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January 8, 2020

Tafamidis—A Pricey Therapy for a Not-So-Rare Condition

Author Affiliations
  • 1Meyers Primary Care Institute, a joint endeavor of University of Massachusetts Medical School, Fallon Health, and Reliant Medical Group, Worcester
  • 2Division of Geriatric Medicine, University of Massachusetts Medical School, Worcester
  • 3Center for Cardiac Amyloidosis, Division of Cardiology, Department of Internal Medicine, Columbia University Irving Medical Center, New York, New York
JAMA Cardiol. 2020;5(3):247-248. doi:10.1001/jamacardio.2019.5233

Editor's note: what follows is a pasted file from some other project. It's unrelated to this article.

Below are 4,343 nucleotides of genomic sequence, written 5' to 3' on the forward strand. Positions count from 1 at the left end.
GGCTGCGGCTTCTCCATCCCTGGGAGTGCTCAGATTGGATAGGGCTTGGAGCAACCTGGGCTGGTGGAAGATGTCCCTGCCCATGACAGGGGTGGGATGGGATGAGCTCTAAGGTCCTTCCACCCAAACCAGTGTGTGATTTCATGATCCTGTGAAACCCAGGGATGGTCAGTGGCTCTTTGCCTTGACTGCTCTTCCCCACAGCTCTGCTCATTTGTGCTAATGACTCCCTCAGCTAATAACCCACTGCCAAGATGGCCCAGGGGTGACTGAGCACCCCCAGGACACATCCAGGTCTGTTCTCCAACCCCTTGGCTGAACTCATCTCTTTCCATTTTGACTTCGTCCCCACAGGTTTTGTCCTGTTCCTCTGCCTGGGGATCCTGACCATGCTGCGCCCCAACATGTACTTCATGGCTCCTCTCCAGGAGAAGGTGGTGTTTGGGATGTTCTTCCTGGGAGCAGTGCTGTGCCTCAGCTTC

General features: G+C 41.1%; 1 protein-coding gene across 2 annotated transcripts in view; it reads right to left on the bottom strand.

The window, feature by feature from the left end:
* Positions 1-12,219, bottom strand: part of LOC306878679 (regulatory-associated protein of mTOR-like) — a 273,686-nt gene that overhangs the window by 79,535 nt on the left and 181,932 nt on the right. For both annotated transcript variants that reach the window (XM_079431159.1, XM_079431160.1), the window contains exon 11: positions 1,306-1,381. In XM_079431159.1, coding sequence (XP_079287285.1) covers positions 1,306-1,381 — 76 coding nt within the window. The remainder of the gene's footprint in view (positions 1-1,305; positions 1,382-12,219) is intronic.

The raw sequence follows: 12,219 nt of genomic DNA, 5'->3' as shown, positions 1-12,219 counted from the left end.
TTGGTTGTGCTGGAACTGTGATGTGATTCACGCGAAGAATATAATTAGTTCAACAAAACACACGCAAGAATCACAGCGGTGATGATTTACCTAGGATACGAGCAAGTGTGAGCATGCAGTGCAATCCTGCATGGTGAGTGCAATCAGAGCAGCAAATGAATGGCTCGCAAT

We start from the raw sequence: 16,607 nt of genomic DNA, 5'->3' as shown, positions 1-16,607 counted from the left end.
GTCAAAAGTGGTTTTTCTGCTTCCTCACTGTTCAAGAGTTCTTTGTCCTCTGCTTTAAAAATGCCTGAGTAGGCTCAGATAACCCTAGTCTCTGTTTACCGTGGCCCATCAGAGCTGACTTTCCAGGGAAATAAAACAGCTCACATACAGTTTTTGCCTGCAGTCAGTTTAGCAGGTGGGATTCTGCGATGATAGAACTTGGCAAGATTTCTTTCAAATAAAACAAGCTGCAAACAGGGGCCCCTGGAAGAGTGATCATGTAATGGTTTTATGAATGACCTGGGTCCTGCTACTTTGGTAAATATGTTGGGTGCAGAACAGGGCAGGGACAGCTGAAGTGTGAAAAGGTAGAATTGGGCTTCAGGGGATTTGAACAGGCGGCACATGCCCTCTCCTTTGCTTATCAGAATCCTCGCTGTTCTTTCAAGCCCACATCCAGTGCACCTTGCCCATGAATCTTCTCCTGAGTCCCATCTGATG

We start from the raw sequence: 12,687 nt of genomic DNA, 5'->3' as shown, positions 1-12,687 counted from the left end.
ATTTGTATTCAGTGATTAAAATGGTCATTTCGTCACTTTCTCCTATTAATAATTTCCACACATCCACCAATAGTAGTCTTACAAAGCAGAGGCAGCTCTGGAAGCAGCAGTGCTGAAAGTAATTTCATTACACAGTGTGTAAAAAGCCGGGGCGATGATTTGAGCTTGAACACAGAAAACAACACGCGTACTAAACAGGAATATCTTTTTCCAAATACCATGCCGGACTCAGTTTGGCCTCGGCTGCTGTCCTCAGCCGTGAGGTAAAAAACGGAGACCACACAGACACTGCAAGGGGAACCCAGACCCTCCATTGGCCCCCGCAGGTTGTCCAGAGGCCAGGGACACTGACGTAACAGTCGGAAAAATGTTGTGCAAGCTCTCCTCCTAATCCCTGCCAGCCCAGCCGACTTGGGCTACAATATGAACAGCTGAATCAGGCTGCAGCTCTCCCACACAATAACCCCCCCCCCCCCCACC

On May 3, 2019, the US Food and Drug Administration (FDA) announced approval of the first treatments for cardiomyopathy caused by transthyretin amyloidosis (ATTR-CM). The FDA called the approvals of tafamidis meglumine and tafamidis “an important advancement” in the treatment of ATTR-CM, a “rare, debilitating, and often fatal disease.”1 Both of the approved formulations are lifelong treatments. The FDA granted tafamidis meglumine fast track, priority review, and breakthrough therapy designations and tafamidis meglumine and tafamidis received orphan drug designations. The approval of these novel therapies, their potential applicability to a patient population larger than recognized by the FDA, and their very high price present important challenges associated with access and affordability that will affect patients, clinicians, payers, and policymakers. This Viewpoint discusses these issues and presents recommendations that have heightened relevance as novel, very expensive therapies continue to emerge for previously untreatable conditions.

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